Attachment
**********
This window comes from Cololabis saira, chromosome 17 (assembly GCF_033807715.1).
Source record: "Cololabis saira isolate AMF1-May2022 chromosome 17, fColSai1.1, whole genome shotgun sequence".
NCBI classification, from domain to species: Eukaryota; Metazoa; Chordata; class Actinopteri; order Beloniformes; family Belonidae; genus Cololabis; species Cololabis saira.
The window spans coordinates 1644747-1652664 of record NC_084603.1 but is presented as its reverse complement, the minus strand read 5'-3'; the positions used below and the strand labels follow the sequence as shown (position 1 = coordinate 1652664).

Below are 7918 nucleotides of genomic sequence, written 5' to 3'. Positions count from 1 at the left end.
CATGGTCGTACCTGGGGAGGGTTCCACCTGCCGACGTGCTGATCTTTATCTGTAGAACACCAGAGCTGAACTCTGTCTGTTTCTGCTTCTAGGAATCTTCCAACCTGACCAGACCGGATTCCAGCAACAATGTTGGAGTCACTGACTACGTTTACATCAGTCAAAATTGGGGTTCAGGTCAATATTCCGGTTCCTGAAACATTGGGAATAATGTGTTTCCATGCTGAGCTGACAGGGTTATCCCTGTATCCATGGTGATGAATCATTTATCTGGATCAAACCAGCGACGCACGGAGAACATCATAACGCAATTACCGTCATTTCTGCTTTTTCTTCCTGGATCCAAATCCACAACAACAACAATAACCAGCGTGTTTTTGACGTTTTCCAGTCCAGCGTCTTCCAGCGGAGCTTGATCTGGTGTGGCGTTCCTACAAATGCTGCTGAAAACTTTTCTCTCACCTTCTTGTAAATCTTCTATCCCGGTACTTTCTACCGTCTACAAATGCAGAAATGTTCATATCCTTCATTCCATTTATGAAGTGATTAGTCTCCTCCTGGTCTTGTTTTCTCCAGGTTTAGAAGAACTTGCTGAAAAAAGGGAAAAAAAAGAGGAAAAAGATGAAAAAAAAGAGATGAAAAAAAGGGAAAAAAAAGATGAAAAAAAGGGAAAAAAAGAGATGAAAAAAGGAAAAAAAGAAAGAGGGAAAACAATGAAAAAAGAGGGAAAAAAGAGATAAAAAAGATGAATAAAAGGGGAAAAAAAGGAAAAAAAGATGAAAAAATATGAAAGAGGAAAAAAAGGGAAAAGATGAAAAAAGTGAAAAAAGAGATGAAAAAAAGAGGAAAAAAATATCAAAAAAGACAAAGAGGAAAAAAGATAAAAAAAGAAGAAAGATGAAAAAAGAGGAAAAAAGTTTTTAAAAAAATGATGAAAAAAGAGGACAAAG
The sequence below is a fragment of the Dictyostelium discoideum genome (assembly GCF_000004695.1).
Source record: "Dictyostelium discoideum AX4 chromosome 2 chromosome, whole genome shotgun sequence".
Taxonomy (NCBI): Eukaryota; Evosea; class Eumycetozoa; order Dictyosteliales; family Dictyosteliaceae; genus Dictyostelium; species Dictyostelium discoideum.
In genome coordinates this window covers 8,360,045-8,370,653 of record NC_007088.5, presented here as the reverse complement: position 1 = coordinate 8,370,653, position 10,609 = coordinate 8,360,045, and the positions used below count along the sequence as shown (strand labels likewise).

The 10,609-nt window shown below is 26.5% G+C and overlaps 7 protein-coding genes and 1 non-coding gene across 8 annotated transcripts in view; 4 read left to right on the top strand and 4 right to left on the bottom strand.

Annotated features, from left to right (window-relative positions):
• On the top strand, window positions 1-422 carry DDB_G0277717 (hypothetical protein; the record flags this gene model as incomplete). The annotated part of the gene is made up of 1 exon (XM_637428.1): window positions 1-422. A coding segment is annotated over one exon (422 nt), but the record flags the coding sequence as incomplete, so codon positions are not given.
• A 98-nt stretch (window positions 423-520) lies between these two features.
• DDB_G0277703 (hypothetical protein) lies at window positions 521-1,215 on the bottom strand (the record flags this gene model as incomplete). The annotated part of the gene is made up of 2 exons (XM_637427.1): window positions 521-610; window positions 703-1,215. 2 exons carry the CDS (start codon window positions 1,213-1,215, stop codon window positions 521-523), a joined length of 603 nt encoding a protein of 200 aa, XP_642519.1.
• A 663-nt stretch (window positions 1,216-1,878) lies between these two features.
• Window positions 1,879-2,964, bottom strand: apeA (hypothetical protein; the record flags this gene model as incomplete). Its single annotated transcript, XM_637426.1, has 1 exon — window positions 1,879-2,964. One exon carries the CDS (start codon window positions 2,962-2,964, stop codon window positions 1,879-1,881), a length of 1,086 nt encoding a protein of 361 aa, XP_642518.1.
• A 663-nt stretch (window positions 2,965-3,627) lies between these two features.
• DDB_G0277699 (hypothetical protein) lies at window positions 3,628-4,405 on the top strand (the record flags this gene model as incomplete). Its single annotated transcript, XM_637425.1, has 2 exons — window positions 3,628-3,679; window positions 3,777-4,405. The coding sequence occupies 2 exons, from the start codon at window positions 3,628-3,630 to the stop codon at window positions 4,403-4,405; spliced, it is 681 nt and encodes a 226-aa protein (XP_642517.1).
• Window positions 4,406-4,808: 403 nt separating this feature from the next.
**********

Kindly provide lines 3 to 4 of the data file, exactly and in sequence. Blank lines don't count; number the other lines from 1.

NCBI classification, from domain to species: Eukaryota; Metazoa; Chordata; class Actinopteri; order Beloniformes; family Belonidae; genus Cololabis; species Cololabis saira.
The window spans coordinates 1644747-1652664 of record NC_084603.1 but is presented as its reverse complement, the minus strand read 5'-3'; the positions used below and the strand labels follow the sequence as shown (position 1 = coordinate 1652664).